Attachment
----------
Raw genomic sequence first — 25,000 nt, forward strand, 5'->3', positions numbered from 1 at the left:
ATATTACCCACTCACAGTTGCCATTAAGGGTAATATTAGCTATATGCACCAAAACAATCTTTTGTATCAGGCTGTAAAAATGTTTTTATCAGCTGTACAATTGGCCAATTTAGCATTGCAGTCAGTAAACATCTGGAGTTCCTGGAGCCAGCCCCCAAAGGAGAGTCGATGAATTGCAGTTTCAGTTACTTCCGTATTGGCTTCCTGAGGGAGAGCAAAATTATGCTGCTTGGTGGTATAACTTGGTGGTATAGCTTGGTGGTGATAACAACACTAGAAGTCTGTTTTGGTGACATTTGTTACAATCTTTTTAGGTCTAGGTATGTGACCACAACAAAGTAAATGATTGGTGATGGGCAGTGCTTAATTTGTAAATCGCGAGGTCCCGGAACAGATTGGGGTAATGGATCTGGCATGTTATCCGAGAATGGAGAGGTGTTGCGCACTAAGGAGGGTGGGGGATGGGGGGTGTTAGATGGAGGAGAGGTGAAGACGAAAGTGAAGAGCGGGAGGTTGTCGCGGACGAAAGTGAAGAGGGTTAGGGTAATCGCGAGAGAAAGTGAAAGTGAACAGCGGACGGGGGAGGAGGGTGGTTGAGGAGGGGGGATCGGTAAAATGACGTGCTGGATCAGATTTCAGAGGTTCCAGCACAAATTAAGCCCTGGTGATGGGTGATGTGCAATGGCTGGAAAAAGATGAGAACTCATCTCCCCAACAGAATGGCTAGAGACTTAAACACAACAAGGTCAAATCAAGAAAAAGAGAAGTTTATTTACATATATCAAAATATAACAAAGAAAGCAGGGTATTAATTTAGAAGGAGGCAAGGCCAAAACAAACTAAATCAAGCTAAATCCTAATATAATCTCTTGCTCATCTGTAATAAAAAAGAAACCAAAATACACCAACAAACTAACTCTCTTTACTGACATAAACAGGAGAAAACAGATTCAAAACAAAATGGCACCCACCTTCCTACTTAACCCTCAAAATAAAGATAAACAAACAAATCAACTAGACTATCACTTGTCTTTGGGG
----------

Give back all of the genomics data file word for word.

Raw genomic sequence first — 25,000 nt, forward strand, 5'->3', positions numbered from 1 at the left:
ATATTACCCACTCACAGTTGCCATTAAGGGTAATATTAGCTATATGCACCAAAACAATCTTTTGTATCAGGCTGTAAAAATGTTTTTATCAGCTGTACAATTGGCCAATTTAGCATTGCAGTCAGTAAACATCTGGAGTTCCTGGAGCCAGCCCCCAAAGGAGAGTCGATGAATTGCAGTTTCAGTTACTTCCGTATTGGCTTCCTGAGGGAGAGCAAAATTATGCTGCTTGGTGGTATAACTTGGTGGTATAGCTTGGTGGTGATAACAACACTAGAAGTCTGTTTTGGTGACATTTGTTACAATCTTTTTAGGTCTAGGTATGTGACCACAACAAAGTAAATGATTGGTGATGGGCAGTGCTTAATTTGTAAATCGCGAGGTCCCGGAACAGATTGGGGTAATGGATCTGGCATGTTATCCGAGAATGGAGAGGTGTTGCGCACTAAGGAGGGTGGGGGATGGGGGGTGTTAGATGGAGGAGAGGTGAAGACGAAAGTGAAGAGCGGGAGGTTGTCGCGGACGAAAGTGAAGAGGGTTAGGGTAATCGCGAGAGAAAGTGAAAGTGAACAGCGGACGGGGGAGGAGGGTGGTTGAGGAGGGGGGATCGGTAAAATGACGTGCTGGATCAGATTTCAGAGGTTCCAGCACAAATTAAGCCCTGGTGATGGGTGATGTGCAATGGCTGGAAAAAGATGAGAACTCATCTCCCCAACAGAATGGCTAGAGACTTAAACACAACAAGGTCAAATCAAGAAAAAGAGAAGTTTATTTACATATATCAAAATATAACAAAGAAAGCAGGGTATTAATTTAGAAGGAGGCAAGGCCAAAACAAACTAAATCAAGCTAAATCCTAATATAATCTCTTGCTCATCTGTAATAAAAAAGAAACCAAAATACACCAACAAACTAACTCTCTTTACTGACATAAACAGGAGAAAACAGATTCAAAACAAAATGGCACCCACCTTCCTACTTAACCCTCAAAATAAAGATAAACAAACAAATCAACTAGACTATCACTTGTCTTTGGGG